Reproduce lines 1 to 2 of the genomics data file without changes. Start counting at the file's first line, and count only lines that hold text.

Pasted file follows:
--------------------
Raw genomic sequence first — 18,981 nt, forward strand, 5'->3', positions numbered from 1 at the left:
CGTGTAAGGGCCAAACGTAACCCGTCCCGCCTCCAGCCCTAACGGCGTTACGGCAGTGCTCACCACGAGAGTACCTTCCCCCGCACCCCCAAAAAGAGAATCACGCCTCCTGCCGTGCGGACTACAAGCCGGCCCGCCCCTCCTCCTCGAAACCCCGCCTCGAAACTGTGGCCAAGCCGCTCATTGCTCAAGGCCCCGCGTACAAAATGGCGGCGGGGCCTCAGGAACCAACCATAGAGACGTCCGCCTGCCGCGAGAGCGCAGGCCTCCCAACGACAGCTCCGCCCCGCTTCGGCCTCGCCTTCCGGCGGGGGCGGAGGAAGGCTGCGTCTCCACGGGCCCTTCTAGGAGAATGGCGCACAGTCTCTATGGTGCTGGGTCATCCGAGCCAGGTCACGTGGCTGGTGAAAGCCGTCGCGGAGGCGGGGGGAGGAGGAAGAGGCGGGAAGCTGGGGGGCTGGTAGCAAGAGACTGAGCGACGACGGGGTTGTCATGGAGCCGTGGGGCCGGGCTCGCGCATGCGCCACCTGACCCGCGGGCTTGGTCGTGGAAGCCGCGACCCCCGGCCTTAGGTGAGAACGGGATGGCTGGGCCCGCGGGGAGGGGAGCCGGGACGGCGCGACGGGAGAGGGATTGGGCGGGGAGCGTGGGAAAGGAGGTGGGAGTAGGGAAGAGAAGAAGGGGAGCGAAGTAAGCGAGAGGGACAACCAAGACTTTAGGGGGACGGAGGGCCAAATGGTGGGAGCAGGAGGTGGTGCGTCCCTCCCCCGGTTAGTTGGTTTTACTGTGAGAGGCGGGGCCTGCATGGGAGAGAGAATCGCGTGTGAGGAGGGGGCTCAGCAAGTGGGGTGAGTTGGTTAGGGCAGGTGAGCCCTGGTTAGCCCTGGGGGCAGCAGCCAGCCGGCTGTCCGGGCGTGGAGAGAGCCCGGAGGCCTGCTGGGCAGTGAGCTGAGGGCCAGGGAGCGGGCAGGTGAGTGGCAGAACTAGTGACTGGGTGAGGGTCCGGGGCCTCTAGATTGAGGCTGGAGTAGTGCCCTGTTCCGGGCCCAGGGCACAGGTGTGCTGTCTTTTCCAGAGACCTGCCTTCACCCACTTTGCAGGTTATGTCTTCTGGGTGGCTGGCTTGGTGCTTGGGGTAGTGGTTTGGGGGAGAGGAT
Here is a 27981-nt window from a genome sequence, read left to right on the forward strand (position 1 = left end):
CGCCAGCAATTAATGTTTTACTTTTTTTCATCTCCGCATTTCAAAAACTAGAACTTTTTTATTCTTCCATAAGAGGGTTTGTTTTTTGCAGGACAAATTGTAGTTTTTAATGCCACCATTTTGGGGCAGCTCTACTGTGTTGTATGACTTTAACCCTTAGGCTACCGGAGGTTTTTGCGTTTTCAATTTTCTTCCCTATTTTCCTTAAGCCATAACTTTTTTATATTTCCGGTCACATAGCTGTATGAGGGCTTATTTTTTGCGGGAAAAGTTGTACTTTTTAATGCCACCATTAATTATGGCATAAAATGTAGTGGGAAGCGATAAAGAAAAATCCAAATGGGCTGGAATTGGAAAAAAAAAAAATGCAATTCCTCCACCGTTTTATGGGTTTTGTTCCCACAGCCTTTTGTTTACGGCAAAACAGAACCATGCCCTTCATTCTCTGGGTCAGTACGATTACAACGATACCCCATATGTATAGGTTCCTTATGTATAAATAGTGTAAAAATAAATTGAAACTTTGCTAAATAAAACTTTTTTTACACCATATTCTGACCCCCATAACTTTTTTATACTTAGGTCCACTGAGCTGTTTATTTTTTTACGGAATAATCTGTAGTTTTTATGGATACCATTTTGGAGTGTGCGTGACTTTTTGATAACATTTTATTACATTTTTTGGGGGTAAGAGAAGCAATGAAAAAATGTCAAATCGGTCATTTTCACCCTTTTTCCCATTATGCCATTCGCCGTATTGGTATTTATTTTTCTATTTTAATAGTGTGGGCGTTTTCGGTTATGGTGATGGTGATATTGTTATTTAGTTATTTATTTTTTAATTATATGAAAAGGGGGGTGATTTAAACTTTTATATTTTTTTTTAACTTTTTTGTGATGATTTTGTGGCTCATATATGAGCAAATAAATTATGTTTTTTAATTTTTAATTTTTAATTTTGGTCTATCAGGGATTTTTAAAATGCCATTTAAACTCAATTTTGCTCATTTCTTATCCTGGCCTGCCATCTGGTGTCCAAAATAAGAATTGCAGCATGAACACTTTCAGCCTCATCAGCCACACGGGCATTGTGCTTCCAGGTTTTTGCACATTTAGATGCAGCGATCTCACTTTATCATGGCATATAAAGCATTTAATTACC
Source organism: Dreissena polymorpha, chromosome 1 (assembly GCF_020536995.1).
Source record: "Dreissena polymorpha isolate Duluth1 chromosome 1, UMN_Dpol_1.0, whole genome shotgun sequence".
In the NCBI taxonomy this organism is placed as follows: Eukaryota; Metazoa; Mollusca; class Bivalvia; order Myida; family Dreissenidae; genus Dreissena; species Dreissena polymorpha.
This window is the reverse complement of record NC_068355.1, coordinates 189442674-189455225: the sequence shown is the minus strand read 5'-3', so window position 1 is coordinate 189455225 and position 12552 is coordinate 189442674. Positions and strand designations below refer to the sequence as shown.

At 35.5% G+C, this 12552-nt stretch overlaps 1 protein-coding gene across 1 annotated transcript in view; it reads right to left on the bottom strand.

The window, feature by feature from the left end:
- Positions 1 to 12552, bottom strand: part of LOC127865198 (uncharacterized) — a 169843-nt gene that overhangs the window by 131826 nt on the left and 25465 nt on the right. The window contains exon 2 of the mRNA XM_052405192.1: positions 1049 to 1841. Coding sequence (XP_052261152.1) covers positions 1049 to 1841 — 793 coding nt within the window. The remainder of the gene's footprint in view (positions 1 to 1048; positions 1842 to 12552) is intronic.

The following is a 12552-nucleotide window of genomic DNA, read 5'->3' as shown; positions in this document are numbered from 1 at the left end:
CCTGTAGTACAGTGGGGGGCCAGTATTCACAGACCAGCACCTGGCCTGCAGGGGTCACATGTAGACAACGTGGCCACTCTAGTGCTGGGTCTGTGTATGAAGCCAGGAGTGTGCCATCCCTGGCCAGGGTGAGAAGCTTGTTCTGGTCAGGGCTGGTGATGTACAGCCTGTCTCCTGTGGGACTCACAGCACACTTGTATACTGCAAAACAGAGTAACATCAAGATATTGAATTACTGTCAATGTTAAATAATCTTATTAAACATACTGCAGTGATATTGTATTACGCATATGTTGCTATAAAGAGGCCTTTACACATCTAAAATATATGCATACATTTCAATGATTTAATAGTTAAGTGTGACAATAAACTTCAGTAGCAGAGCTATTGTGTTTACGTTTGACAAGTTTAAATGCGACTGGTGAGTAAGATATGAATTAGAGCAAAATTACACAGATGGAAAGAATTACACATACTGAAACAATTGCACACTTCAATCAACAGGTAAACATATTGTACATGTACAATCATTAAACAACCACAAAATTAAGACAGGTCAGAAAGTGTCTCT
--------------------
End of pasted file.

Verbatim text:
Raw genomic sequence first — 18,981 nt, forward strand, 5'->3', positions numbered from 1 at the left:
CGTGTAAGGGCCAAACGTAACCCGTCCCGCCTCCAGCCCTAACGGCGTTACGGCAGTGCTCACCACGAGAGTACCTTCCCCCGCACCCCCAAAAAGAGAATCACGCCTCCTGCCGTGCGGACTACAAGCCGGCCCGCCCCTCCTCCTCGAAACCCCGCCTCGAAACTGTGGCCAAGCCGCTCATTGCTCAAGGCCCCGCGTACAAAATGGCGGCGGGGCCTCAGGAACCAACCATAGAGACGTCCGCCTGCCGCGAGAGCGCAGGCCTCCCAACGACAGCTCCGCCCCGCTTCGGCCTCGCCTTCCGGCGGGGGCGGAGGAAGGCTGCGTCTCCACGGGCCCTTCTAGGAGAATGGCGCACAGTCTCTATGGTGCTGGGTCATCCGAGCCAGGTCACGTGGCTGGTGAAAGCCGTCGCGGAGGCGGGGGGAGGAGGAAGAGGCGGGAAGCTGGGGGGCTGGTAGCAAGAGACTGAGCGACGACGGGGTTGTCATGGAGCCGTGGGGCCGGGCTCGCGCATGCGCCACCTGACCCGCGGGCTTGGTCGTGGAAGCCGCGACCCCCGGCCTTAGGTGAGAACGGGATGGCTGGGCCCGCGGGGAGGGGAGCCGGGACGGCGCGACGGGAGAGGGATTGGGCGGGGAGCGTGGGAAAGGAGGTGGGAGTAGGGAAGAGAAGAAGGGGAGCGAAGTAAGCGAGAGGGACAACCAAGACTTTAGGGGGACGGAGGGCCAAATGGTGGGAGCAGGAGGTGGTGCGTCCCTCCCCCGGTTAGTTGGTTTTACTGTGAGAGGCGGGGCCTGCATGGGAGAGAGAATCGCGTGTGAGGAGGGGGCTCAGCAAGTGGGGTGAGTTGGTTAGGGCAGGTGAGCCCTGGTTAGCCCTGGGGGCAGCAGCCAGCCGGCTGTCCGGGCGTGGAGAGAGCCCGGAGGCCTGCTGGGCAGTGAGCTGAGGGCCAGGGAGCGGGCAGGTGAGTGGCAGAACTAGTGACTGGGTGAGGGTCCGGGGCCTCTAGATTGAGGCTGGAGTAGTGCCCTGTTCCGGGCCCAGGGCACAGGTGTGCTGTCTTTTCCAGAGACCTGCCTTCACCCACTTTGCAGGTTATGTCTTCTGGGTGGCTGGCTTGGTGCTTGGGGTAGTGGTTTGGGGGAGAGGAT